Leaning on the shelf over the desk, wooden letters spelling her name jitter against the wall. They were a present on her seventh birthday, jigsawn by Dad, E.S.M.E. The family’d just moved in, unloading their stuff outside this house they called the crooked house, she and Joe, as the sun went down over the dark marsh inland. Creek House to Crooked House, after the tilt to its roofline, its foundations unsteady in the mud, out on its own in the dusk. Mum was gigantic with the twins, a Zeppelin staggering inside with bags in each hand. We need more space now, is how they told her and Joe they were moving. It was seven years ago, seven plus seven. Now she’s fourteen, nearly. Fourteen next week.
Ah, go on, Gina had said. Just down it. Then, changing tack, You can give it me back, then.
Esme’s been back an hour. She isn’t even sure Joe saw her pass the sitting-room door, jammed back on the sofa and frowning under his headphones: since he hit sixteen he’s stopped looking anyone in the eye. The girls, a two-headed caterpillar in an old sleeping bag on the floor, wriggled back from in front of the TV, twisting to see her. Letty’s lolling head, the pirate gap between Mads’s front teeth as she grins up at her, knowing. She mouths something. Boyfriend. Esme turns her face away and stomps past.
Mum opening the kitchen door a crack, leaning back from the counter to see who it is. Frowning like she can’t place her, she gets like that a lot these days. What are you doing back? Esme doesn’t answer: she is taking the stairs three at a time, raging.
Outside the dark presses on the window, the squat power station stands on the horizon, the church out on the spit that looks no bigger than a shed from here, the village lights distant. Make all the noise you like out here, Dad’s always saying, no one can hear.
Hands over your ears and never tell.
On the bed she lies very still, willing it to go, to leave the house. Whatever it is.
Her hands were already over her ears, before it started. Why? The boom expands in her head and she can’t even remember now. All she knows is, she was standing at the window, now she’s on the bed.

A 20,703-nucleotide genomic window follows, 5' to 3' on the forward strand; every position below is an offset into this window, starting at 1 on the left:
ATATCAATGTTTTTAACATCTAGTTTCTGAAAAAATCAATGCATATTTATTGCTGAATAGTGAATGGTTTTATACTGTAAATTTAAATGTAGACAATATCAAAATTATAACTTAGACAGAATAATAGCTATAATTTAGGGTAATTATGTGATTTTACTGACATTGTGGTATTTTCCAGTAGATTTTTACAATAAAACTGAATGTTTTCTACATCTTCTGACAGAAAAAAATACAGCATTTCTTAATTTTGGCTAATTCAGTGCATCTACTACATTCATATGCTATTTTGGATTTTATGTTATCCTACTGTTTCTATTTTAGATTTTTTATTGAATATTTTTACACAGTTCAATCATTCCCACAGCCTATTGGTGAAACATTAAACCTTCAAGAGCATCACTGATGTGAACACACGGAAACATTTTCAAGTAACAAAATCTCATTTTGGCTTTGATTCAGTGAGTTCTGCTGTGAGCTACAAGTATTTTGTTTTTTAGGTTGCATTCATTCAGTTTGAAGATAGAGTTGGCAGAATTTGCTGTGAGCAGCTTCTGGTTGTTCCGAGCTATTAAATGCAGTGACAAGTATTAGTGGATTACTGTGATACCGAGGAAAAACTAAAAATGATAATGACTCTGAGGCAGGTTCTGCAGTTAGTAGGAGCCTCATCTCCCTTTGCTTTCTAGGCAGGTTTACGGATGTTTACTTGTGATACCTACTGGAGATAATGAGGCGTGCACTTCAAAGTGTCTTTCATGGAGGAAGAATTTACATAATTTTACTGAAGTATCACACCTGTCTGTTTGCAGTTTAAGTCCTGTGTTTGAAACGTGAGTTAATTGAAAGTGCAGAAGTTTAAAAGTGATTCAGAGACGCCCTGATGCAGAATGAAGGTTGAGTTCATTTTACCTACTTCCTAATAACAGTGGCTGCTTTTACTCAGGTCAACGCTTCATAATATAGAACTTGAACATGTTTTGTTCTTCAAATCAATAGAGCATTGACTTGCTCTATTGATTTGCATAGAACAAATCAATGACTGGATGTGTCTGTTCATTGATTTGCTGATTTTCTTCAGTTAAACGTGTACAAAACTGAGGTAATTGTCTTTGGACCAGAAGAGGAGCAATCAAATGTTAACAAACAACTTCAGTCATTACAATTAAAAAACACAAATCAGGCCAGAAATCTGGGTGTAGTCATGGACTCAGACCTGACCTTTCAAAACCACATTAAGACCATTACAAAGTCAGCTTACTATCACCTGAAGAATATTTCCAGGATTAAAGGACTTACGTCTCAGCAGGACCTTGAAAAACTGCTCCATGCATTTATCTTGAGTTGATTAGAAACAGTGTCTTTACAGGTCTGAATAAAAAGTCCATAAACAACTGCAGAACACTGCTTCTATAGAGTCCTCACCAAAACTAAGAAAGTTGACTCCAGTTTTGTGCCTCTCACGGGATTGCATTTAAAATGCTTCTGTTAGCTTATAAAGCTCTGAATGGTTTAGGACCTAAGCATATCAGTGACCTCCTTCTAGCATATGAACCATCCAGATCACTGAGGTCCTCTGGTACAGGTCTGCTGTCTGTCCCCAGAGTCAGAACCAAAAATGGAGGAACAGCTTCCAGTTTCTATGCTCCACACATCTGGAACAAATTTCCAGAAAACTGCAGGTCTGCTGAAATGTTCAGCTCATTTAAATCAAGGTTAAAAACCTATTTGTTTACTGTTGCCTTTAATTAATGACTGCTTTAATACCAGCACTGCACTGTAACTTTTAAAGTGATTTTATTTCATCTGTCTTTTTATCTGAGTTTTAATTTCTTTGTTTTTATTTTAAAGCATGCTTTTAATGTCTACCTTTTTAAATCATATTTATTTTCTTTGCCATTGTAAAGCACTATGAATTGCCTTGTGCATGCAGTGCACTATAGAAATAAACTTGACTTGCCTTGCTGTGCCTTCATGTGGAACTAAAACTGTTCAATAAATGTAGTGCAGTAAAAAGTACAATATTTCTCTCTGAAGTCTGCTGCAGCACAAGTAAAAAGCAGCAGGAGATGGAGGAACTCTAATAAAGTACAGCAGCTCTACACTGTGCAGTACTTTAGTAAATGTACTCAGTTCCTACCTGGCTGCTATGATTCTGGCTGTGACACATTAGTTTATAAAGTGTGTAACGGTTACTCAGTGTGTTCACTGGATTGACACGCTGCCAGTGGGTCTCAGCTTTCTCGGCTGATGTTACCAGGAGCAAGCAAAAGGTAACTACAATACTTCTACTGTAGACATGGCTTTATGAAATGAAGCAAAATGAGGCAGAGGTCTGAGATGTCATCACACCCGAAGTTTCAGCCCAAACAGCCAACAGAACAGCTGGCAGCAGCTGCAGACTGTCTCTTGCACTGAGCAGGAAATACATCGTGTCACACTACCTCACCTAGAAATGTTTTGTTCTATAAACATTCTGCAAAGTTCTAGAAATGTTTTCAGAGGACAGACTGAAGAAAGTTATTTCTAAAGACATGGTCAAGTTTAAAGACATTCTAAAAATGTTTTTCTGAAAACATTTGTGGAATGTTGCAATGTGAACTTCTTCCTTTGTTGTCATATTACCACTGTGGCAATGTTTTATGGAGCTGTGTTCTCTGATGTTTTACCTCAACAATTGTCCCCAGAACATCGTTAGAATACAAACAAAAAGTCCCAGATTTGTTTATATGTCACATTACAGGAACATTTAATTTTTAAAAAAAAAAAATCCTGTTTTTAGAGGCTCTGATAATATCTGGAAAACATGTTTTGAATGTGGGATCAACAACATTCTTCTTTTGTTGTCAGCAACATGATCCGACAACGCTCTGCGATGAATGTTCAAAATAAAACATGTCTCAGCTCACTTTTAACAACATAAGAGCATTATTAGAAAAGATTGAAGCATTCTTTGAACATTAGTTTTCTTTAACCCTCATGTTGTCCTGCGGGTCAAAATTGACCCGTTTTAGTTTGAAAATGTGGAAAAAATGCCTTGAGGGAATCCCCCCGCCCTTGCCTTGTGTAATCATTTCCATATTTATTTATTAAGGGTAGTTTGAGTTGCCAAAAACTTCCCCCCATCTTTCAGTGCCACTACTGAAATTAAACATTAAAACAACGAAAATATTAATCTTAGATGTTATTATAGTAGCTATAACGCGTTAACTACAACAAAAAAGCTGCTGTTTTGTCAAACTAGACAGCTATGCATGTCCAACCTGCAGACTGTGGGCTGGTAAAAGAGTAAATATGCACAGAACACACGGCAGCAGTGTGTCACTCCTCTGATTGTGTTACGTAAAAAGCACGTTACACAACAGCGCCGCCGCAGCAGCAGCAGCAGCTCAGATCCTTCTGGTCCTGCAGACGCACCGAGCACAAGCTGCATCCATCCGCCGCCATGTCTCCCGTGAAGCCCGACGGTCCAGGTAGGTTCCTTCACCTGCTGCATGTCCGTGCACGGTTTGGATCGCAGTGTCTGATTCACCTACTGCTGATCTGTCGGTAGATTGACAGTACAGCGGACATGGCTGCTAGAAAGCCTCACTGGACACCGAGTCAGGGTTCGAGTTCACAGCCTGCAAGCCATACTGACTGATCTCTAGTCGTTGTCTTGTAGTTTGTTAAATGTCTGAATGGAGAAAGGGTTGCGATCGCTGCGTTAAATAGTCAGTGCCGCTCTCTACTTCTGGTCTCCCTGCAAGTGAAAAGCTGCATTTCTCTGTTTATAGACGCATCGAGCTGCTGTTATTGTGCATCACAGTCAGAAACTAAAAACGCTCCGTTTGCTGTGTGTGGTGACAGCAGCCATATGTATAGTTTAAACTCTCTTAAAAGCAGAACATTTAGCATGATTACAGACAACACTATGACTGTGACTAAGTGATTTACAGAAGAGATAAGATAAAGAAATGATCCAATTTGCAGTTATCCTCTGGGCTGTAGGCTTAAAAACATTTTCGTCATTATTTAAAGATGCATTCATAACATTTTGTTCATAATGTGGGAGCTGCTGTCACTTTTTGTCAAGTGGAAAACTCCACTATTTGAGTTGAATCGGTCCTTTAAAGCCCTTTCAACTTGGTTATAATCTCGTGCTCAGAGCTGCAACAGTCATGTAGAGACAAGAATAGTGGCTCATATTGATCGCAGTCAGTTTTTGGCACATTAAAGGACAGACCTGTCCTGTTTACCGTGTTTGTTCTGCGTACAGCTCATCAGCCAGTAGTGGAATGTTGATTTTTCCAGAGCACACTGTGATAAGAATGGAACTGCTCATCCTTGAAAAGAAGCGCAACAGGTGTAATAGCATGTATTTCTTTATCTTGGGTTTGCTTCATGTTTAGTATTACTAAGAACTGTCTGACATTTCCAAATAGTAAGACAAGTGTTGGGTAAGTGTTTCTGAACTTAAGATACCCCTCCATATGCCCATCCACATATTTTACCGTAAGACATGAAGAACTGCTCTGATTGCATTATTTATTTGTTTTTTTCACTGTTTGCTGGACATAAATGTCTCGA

She grapples with detail. She heard a car. There were voices below in the yard and, after, noises downstairs. Something scraping across the floor, a low voice muttering and she didn’t want to deal with it, with his questions; she flung herself down on the bed and the tears began to leak into the pillow. She would have put on her music but she didn’t want him to know she was back.
Now. A sound, a human sound, just barely: a wounded shout, a gasp, trying to climb to a scream that just stops, vanishes. And in the silence after it she hears breathing, heavy and ragged; up through three storeys and a closed door, it is as if the house is breathing. And Esme is off the bed, scrabbling for a place to hide.
On the marsh behind the house there are the remains of an old hut with a little rotted jetty. The tide is beginning to come up, gurgling in its channels, trickling across the mud that stretches inland, flooding the clumps of samphire and marsh grass and the buried timbers. Behind her the house stands crooked in the wind freshening off the estuary.
The lights of the police cars come slowly, bumping down the long track, an ambulance, the cab lit. It is three in the morning but the inky dark is already leaching to grey behind the church on the spit. One of the coldest June nights on record, and it takes them a while to find her. She doesn’t make a sound.
Want to read more? The Crooked House is available in bookshops now or can be bought from Amazon here.
* This extract is from a copyrighted work of fiction and has been reproduced with the permission of the copyright owner. It must not be copied without permission
For a chance to win a signed copy simply leave a comment below by 9pm on 30 April 2015. (UK only I’m afraid. Neither I or the publishers take responsibility for the prize getting lost in the post.)